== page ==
Walking is a oft-used metaphor of life’s journey. Over the years I’ve come to realize that my most important goal is to walk with God. But what does that really mean, to walk with God? What does it actually entail to structure the focus, the rhythm, and the path of my life to a relationship with an infinite being? I will doubtless spend the rest of my life learning the answer to this question (and then trying to live it out!). But at 43 years of age, this is the framework of what I have so far:
First, to walk with God means to follow Him. Twenty times the Bible records Jesus uttering these two words: Follow Me. If my life is focused on God, then I will be looking toward Him, as Jesus looked to the Father, to sense where He is moving in the world, to know the path of love, the path of obedience, and sometimes the path of suffering He would want me to take. If I am to walk with God I must endeavor to follow Him.
Second, to walk with God means to be shepherded by Him. Psalm 23 is one of the most beloved pieces of sacred poetry, and for good reason. We all have a desire to be led by still waters; we all must pass through the valley of the shadow of death. To go through the good and bad of life, the blessing and the trial, with a loving Shepherd by my side is precious indeed. But as the prophet once spoke, just like a sheep I am prone to wander off the path, and I must purpose to focus on God and let Him shepherd me.
Third, to walk with God means to abide in Him. The night before He died Jesus took great pains to explain to his disciples the mystery of abiding in Him, and how vital it would be to their lives. Just as a branch is created to draw life and vitality from the vine, my spiritual life and vitality comes only from Christ. I cannot walk with God without the practice of abiding in Him.
Lastly, to walk with God means to see Him as the goal and destination of my journey. There is a reason why mystics throughout the ages have used a labrynith as a spiritual exercise. To walk through a labrynith is to encounter many twists and turns and seeming changes in direction, and yet to know there will be an end to the journey within the center, and that every step taken will have actually been a step toward that blessed center. So it is with life. Though my steps be many, and often seemingly take me away from my goals, I can look toward God as my center and my destination. I can rest secure that my journey will surely lead me to Him.
To the praise of the glory of His grace, wherein He hath made us accepted in the Beloved. (Ephesians 1:6KJV)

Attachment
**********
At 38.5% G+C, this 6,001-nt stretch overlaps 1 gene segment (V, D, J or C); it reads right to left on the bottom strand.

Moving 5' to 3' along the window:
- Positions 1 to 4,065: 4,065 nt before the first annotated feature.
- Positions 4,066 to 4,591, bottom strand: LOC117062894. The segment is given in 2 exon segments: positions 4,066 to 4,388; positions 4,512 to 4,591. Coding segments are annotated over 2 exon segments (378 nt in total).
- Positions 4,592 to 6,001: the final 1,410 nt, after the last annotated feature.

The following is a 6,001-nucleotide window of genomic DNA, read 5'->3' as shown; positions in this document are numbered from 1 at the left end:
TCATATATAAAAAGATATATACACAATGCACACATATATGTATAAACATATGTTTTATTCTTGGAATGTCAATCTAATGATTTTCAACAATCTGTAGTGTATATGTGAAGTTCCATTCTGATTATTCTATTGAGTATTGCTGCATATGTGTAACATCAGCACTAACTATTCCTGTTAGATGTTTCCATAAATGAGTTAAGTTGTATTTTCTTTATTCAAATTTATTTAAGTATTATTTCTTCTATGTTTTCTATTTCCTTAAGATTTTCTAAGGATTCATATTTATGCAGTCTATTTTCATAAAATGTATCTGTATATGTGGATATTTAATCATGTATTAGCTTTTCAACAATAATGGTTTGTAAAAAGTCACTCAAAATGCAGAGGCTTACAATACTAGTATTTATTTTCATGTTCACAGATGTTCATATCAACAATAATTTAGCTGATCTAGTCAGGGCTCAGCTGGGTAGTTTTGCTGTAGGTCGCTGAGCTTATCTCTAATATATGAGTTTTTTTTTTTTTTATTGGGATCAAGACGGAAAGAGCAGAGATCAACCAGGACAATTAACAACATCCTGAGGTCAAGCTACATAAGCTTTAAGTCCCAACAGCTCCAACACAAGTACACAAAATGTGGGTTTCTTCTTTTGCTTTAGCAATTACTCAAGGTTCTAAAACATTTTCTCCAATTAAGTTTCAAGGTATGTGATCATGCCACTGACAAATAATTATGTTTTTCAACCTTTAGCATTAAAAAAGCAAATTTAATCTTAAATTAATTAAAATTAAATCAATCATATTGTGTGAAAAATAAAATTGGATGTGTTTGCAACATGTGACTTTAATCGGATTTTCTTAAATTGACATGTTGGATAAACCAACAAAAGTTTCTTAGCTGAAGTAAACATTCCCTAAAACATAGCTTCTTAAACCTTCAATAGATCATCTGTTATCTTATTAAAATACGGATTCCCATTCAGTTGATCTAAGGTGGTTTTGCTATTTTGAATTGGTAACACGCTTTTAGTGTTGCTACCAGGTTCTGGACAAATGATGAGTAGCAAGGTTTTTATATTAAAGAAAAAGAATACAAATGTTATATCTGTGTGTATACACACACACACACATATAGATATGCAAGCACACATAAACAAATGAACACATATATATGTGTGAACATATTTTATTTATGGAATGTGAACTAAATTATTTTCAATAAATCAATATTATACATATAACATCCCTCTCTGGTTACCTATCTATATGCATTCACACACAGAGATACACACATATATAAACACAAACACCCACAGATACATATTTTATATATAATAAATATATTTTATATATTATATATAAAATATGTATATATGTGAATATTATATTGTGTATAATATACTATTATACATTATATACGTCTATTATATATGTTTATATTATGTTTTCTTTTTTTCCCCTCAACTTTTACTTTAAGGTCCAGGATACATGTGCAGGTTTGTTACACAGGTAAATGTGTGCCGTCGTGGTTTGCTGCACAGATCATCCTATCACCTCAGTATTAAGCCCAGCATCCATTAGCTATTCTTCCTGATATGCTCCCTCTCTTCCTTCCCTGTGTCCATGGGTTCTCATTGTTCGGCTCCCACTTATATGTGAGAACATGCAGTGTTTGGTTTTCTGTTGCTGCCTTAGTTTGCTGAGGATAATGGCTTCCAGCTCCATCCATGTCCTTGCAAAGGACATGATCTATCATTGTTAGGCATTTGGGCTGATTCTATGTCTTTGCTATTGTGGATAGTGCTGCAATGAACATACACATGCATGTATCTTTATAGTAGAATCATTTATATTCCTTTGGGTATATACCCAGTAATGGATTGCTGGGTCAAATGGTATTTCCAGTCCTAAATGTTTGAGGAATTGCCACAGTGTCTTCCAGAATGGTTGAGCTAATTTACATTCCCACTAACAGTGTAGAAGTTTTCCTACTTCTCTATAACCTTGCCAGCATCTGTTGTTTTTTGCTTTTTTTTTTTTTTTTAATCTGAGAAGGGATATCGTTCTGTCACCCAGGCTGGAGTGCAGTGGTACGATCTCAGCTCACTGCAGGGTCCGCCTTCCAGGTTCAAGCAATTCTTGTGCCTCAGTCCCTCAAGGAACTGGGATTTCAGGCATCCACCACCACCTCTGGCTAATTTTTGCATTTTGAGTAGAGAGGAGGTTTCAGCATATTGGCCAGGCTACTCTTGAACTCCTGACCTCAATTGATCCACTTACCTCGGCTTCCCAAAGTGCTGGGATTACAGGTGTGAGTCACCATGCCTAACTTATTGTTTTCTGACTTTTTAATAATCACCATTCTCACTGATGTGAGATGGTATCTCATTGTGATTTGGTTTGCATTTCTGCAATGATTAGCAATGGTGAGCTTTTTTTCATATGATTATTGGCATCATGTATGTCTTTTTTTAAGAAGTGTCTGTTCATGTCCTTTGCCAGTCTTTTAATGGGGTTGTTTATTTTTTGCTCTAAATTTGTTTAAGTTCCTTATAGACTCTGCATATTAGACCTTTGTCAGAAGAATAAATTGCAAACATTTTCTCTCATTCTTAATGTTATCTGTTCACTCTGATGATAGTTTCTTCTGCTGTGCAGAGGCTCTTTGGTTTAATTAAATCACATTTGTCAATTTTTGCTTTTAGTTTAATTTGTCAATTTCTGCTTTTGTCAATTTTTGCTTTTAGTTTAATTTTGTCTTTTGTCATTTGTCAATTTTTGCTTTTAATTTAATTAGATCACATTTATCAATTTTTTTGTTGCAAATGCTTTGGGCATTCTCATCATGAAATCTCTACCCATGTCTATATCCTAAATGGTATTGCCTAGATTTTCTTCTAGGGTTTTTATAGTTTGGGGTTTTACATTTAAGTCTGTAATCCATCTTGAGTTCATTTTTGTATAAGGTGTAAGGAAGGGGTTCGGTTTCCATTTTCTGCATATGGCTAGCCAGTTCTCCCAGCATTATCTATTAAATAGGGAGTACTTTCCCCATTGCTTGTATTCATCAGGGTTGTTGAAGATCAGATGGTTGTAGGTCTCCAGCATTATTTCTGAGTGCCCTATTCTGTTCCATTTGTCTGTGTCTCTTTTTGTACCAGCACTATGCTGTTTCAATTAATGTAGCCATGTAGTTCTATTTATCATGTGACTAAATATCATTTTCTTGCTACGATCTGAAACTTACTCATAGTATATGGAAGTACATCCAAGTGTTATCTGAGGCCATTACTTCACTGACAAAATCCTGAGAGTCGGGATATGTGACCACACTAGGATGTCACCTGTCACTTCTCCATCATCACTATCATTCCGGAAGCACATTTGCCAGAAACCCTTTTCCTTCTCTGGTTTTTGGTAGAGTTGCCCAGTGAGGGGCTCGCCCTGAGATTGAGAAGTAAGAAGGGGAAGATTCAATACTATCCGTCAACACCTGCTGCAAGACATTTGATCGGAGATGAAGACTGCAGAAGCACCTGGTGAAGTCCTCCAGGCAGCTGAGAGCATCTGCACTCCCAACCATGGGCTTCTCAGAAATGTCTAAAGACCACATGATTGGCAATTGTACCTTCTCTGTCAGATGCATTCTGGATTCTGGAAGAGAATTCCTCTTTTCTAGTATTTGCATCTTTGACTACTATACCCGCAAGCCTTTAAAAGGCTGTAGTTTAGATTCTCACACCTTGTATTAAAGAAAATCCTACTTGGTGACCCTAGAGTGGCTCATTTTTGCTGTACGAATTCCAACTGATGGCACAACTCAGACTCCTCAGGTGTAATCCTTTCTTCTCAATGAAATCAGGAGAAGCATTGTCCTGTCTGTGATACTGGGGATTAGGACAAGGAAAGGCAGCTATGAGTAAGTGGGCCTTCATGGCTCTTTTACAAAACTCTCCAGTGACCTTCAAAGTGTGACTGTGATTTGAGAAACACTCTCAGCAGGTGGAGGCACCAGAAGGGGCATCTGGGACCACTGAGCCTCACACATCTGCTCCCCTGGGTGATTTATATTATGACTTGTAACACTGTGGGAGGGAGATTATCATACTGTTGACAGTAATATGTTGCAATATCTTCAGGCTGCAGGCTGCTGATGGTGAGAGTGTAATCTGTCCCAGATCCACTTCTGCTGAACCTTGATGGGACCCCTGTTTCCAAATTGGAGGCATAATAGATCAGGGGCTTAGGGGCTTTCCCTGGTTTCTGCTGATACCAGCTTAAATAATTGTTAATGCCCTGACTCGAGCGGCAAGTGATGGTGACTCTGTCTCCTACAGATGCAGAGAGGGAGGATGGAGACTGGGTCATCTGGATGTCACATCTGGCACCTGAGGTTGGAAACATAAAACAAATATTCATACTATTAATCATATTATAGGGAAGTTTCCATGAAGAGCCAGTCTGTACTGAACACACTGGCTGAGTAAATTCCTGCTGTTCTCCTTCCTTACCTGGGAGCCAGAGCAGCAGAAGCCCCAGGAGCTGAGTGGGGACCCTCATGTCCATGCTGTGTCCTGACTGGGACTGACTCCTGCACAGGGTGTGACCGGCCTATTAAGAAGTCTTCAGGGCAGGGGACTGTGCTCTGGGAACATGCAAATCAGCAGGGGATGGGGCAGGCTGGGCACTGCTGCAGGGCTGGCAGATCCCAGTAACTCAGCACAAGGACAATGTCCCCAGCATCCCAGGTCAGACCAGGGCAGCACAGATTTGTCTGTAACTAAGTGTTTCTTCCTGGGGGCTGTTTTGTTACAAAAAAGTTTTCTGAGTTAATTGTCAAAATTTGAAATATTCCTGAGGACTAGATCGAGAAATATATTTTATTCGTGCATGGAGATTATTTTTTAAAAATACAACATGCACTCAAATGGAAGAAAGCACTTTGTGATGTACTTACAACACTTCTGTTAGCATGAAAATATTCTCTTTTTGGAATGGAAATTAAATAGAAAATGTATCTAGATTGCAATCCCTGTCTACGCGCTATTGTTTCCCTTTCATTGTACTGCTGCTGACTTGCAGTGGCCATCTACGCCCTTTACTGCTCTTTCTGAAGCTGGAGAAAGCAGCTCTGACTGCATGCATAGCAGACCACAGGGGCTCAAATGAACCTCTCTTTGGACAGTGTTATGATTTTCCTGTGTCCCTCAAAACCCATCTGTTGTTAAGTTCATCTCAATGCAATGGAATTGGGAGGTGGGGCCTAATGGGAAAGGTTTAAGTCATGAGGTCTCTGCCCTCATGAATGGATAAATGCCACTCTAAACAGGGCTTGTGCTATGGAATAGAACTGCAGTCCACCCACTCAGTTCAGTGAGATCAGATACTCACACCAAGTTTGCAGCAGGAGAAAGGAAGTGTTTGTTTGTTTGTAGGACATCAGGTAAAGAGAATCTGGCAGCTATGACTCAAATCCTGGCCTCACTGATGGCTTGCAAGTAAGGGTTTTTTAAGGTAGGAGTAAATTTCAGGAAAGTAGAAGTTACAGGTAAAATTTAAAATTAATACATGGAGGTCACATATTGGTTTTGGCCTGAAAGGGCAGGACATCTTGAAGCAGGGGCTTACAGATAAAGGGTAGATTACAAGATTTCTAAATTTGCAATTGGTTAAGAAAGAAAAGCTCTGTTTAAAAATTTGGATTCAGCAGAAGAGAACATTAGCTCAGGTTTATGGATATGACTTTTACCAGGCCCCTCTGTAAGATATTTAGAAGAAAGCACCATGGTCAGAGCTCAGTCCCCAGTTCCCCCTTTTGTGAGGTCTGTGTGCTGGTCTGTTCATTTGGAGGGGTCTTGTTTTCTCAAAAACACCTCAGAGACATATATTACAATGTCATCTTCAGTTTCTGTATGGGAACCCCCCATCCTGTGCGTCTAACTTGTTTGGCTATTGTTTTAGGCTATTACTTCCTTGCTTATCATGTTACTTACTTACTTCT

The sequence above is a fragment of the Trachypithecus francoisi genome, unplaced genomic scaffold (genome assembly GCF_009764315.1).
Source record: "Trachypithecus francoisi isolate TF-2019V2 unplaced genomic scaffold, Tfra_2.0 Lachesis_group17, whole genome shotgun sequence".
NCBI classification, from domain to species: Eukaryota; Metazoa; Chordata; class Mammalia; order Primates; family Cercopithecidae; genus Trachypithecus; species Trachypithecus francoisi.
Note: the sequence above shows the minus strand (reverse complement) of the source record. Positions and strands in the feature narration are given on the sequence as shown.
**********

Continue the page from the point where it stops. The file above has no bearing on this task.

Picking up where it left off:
Acceptance. It’s a beautiful word, one that speaks deeply to our hearts. Acceptance is one of the greatest blessings that God gives to His children, and so it’s important for us to understand the nature of God’s acceptance and then to rejoice in it.
What is it to be accepted by God? The Greek word used in the above Bible verse is charitoo, which roughly translates “to make graceful.” To really understand what that means, you first have to go to the definition of the root word charis, which means “that which affords joy, pleasure, delight, sweetness, charm, loveliness.” Next, you have to see that we are charitoo, made accepted, “in the beloved,” that is, in Christ. Putting it all together, the verse means that God looks at us and it gives Him joy, pleasure, & delight because He sees the charm and loveliness of His Beloved Son, of Jesus, in us. That is absolutely dazzling to me, realizing that God has joy when He looks at me (at me!), because of Christ.
Another insight into how precious this acceptance really is can be found in the only other use of the Greek word charitoo in the Bible. In Luke 1:28 the angel Gabriel comes to Mary and says, “Greetings, O favored (accepted) one, the Lord is with you!” Yes, the way that God looked at Mary, the one He chose to be the mother of Christ, is the way that he looks at us once we are in Christ.
How incredible it is, to be accepted by God. This acceptance goes beyond love; for you can love someone without accepting them. You can act in love, being kind and gracious and even sacrificing to them, without seeing them with joy in your heart, without them being beautiful in your eyes. But not so with God: He both loves us and accepts us.
When I meditate on God’s acceptance of me, I remember that it is full, it is free, and it is forever. The best illustration of this is seen in the parable of the prodigal son in Luke 15. When the father accepts his wayward son, it is full acceptance: the son immediately is given a fine robe to show his father’s favor, and a ring to show he once again has legal authority as a son of his father.
The acceptance is free: no conditions are stated; no action or any goodness at all in the son merits the Father’s acceptance of Him. Actually, under Jewish law the son could have been put to death for his behavior, and at the very least the father should disown him. But no, the father both forgives him and fully and freely accepts him. For those of us who have had experiences of conditional acceptance in relationships, the preciousness of full and free acceptance is very real.
Lastly, for the Christian God’s acceptance is forever. Nothing can snatch us out of God’s hand (John 10:28-29), and nothing can separate us from His love (Romans 8:35-39). We can rest in God’s complete and uninterrupted acceptance no matter the fears and doubts that may assail our hearts.